“I am a very secular person!” announced Mrs Kapoori one day to the girls at home, who were her paying guests, “I don’t care if you are Punjabi or Bihari or South Indian!” And then she heard the noise. It was the sound of the door opening in the empty flat just above hers. Mrs Kapoor ran up the stairs and found a worker sweeping the floor inside. “What’s happening?” she asked.

There were trumpets and fanfare as his coffin was carried!

A few months ago, I heard about a funeral in America of a famous religious apologist, attended by the former Vice-President of the United States, Mike Pence. I have listened often to this preacher and was always amazed by the power of his mind, as he argued and debated principles and theology and startled the world with brilliant thought.

Many spoke about him, and when my mother told me many years before that he was related to her, I did not spare a moment in telling this to all and sundry, whenever his name was mentioned. How we love to drop names of the rich and famous, don’t we?

Two years ago, a new dog, with long pointed ears, entered the colony I live in. Nobody wanted the new stray, to stay in the premises, and so all the watchmen were kept very busy, every day chasing it out of the gates, but somehow it managed to enter again and I marveled at its perseverance.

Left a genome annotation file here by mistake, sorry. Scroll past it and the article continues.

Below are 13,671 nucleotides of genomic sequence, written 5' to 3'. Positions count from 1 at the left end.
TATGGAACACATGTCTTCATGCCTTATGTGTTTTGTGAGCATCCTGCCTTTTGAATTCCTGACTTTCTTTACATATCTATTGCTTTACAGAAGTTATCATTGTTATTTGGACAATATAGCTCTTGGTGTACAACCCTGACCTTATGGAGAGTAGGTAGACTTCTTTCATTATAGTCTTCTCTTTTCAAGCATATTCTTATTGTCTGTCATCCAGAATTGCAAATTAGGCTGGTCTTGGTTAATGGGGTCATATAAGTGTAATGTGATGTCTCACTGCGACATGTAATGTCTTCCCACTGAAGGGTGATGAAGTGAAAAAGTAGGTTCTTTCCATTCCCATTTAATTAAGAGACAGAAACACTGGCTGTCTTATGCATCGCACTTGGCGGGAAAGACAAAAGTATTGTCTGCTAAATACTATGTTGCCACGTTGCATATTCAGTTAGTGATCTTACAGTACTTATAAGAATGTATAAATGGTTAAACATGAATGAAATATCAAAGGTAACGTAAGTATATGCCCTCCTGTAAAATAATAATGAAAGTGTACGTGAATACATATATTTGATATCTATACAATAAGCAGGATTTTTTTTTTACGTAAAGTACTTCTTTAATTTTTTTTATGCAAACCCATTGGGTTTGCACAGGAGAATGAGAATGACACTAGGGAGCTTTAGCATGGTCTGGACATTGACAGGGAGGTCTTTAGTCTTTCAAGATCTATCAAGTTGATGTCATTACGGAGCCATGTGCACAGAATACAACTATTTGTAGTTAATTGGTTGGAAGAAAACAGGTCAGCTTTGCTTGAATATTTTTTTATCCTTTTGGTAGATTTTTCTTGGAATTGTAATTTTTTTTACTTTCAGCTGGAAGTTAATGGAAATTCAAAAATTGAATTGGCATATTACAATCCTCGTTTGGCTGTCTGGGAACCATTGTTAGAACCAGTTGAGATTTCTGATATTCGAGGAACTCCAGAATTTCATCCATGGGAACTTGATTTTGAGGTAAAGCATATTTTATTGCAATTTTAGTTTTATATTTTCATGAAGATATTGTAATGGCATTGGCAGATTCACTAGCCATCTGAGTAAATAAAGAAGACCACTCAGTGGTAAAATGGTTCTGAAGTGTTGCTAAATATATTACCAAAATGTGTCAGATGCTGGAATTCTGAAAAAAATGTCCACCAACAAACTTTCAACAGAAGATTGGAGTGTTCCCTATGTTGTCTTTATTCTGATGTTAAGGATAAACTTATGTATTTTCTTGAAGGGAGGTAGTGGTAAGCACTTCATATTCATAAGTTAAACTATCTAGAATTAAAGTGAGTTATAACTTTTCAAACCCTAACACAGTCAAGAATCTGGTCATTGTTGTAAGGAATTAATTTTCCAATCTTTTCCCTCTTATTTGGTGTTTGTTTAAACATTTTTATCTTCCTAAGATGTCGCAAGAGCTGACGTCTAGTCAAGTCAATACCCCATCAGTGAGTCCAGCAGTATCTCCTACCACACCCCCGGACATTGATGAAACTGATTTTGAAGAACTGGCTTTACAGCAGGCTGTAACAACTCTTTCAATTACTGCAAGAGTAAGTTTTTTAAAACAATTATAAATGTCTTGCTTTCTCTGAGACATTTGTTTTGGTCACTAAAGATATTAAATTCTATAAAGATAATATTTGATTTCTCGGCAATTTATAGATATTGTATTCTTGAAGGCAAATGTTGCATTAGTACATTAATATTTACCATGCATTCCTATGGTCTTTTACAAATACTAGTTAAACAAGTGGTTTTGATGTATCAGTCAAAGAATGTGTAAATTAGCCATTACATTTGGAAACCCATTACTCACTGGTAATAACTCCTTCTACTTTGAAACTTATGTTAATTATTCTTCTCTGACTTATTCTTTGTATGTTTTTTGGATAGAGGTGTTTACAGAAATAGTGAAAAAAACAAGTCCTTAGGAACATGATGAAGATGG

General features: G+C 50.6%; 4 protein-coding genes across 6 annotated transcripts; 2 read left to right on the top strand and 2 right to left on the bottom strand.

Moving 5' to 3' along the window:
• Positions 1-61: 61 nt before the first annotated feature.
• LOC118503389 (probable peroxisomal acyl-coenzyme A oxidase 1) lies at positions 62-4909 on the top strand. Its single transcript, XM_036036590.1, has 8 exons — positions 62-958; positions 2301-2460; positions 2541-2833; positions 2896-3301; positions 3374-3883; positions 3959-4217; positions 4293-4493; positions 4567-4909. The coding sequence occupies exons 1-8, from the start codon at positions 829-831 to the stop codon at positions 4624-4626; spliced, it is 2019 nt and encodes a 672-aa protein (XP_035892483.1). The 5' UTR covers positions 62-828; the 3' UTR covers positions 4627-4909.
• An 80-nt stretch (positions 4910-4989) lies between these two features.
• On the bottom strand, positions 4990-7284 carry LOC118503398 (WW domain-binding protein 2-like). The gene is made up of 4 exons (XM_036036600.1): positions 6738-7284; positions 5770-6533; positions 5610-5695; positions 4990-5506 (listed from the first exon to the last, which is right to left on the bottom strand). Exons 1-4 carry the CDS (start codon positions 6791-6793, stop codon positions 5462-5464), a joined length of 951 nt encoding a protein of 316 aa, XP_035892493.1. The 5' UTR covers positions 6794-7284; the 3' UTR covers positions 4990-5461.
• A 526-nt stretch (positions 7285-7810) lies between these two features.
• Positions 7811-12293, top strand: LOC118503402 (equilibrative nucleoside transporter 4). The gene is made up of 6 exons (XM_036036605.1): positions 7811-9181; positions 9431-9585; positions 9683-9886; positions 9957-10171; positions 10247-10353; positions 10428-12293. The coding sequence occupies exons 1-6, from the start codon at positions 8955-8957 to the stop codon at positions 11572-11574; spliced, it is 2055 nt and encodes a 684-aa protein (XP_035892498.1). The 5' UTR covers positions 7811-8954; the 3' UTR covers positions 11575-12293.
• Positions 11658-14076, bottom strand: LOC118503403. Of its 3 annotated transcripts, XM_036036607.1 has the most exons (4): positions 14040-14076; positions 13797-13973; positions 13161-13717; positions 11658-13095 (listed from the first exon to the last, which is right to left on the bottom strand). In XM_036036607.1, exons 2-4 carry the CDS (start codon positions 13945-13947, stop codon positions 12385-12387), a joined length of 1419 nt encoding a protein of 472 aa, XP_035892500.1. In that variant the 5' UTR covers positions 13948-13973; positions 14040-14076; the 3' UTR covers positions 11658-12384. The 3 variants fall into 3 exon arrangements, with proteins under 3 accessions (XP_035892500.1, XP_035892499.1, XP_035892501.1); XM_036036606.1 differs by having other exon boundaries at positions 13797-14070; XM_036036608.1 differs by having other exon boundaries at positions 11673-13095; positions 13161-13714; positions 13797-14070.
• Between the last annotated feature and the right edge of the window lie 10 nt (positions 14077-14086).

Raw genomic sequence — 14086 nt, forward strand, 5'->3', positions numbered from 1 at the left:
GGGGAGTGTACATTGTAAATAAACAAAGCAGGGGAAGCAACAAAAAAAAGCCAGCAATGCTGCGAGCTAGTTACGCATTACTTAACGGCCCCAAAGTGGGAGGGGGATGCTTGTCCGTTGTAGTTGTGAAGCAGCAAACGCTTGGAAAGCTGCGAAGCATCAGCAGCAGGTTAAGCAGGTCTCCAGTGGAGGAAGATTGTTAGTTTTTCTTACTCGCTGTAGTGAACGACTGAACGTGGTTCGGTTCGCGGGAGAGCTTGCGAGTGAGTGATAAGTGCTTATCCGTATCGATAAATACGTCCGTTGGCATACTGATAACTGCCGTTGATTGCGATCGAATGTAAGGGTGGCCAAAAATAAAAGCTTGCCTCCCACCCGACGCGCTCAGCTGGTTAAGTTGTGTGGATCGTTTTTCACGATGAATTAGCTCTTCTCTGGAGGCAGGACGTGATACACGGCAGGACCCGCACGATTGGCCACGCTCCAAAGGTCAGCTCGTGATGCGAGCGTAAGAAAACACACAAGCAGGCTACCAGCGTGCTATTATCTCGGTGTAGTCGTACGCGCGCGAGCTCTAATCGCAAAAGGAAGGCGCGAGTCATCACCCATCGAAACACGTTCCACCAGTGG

Not only did it have to contend with the watchmen, the pump man and all the sweepers who ran after it with their brooms and sometimes empty dustbins but it also had to deal with the three existing strays in the colony.

Like the man on the moon, there is an old man in Mars. He stroked his white beard as he looked through his telescope at the spaceship that was encircling his planet, "There's a ship from earth!" he announced and watched as his equally old wife came scurrying from an underground cave and peered through the glass which he held out for her. "They'll take photographs and send it back to earth and they'll announce to one another that there's life on Mars!"

Haven’t been to a station in a while, and I’m not sure they have weighing machines on railway platforms like there used to have before. This particular weighing machine, I remember, always had a long line of people waiting to weigh themselves, unlike the one next to it, “Why?” I asked the mother of my friend who worked in the railways booking counter.

 “Because it’s defective!” she smiled as she gave her son, my friend, money so we both could have a coke later.

 “Defective?” I asked, “But then wouldn’t people avoid it?”